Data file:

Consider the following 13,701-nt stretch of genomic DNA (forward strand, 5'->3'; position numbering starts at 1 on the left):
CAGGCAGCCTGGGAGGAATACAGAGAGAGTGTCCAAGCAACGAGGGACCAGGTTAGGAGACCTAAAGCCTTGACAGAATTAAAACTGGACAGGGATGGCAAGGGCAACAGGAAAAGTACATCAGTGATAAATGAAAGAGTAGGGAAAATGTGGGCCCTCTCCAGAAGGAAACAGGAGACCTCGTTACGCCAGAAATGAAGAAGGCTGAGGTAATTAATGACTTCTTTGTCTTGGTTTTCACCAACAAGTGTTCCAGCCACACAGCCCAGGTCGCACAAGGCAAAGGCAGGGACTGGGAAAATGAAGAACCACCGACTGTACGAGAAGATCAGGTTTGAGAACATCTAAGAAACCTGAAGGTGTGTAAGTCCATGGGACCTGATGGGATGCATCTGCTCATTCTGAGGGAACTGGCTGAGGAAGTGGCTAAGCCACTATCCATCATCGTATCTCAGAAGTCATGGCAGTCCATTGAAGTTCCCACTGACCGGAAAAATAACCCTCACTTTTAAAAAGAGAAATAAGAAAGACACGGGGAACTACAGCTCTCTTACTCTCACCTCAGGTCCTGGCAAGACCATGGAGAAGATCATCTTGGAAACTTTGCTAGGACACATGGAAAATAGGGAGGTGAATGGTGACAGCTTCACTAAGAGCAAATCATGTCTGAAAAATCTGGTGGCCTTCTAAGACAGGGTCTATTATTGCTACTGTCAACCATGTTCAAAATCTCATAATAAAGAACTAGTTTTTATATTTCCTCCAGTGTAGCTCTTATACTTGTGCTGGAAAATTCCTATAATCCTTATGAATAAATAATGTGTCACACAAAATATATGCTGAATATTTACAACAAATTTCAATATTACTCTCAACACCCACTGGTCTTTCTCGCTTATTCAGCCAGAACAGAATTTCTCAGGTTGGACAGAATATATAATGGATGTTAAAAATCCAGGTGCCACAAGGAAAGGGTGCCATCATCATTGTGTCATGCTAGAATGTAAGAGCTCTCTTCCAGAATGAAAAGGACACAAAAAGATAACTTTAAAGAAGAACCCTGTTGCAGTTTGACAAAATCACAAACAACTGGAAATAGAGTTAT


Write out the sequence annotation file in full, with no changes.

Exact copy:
Consider the following 13,701-nt stretch of genomic DNA (forward strand, 5'->3'; position numbering starts at 1 on the left):
CAGGCAGCCTGGGAGGAATACAGAGAGAGTGTCCAAGCAACGAGGGACCAGGTTAGGAGACCTAAAGCCTTGACAGAATTAAAACTGGACAGGGATGGCAAGGGCAACAGGAAAAGTACATCAGTGATAAATGAAAGAGTAGGGAAAATGTGGGCCCTCTCCAGAAGGAAACAGGAGACCTCGTTACGCCAGAAATGAAGAAGGCTGAGGTAATTAATGACTTCTTTGTCTTGGTTTTCACCAACAAGTGTTCCAGCCACACAGCCCAGGTCGCACAAGGCAAAGGCAGGGACTGGGAAAATGAAGAACCACCGACTGTACGAGAAGATCAGGTTTGAGAACATCTAAGAAACCTGAAGGTGTGTAAGTCCATGGGACCTGATGGGATGCATCTGCTCATTCTGAGGGAACTGGCTGAGGAAGTGGCTAAGCCACTATCCATCATCGTATCTCAGAAGTCATGGCAGTCCATTGAAGTTCCCACTGACCGGAAAAATAACCCTCACTTTTAAAAAGAGAAATAAGAAAGACACGGGGAACTACAGCTCTCTTACTCTCACCTCAGGTCCTGGCAAGACCATGGAGAAGATCATCTTGGAAACTTTGCTAGGACACATGGAAAATAGGGAGGTGAATGGTGACAGCTTCACTAAGAGCAAATCATGTCTGAAAAATCTGGTGGCCTTCTAAGACAGGGTCTATTATTGCTACTGTCAACCATGTTCAAAATCTCATAATAAAGAACTAGTTTTTATATTTCCTCCAGTGTAGCTCTTATACTTGTGCTGGAAAATTCCTATAATCCTTATGAATAAATAATGTGTCACACAAAATATATGCTGAATATTTACAACAAATTTCAATATTACTCTCAACACCCACTGGTCTTTCTCGCTTATTCAGCCAGAACAGAATTTCTCAGGTTGGACAGAATATATAATGGATGTTAAAAATCCAGGTGCCACAAGGAAAGGGTGCCATCATCATTGTGTCATGCTAGAATGTAAGAGCTCTCTTCCAGAATGAAAAGGACACAAAAAGATAACTTTAAAGAAGAACCCTGTTGCAGTTTGACAAAATCACAAACAACTGGAAATAGAGTTAT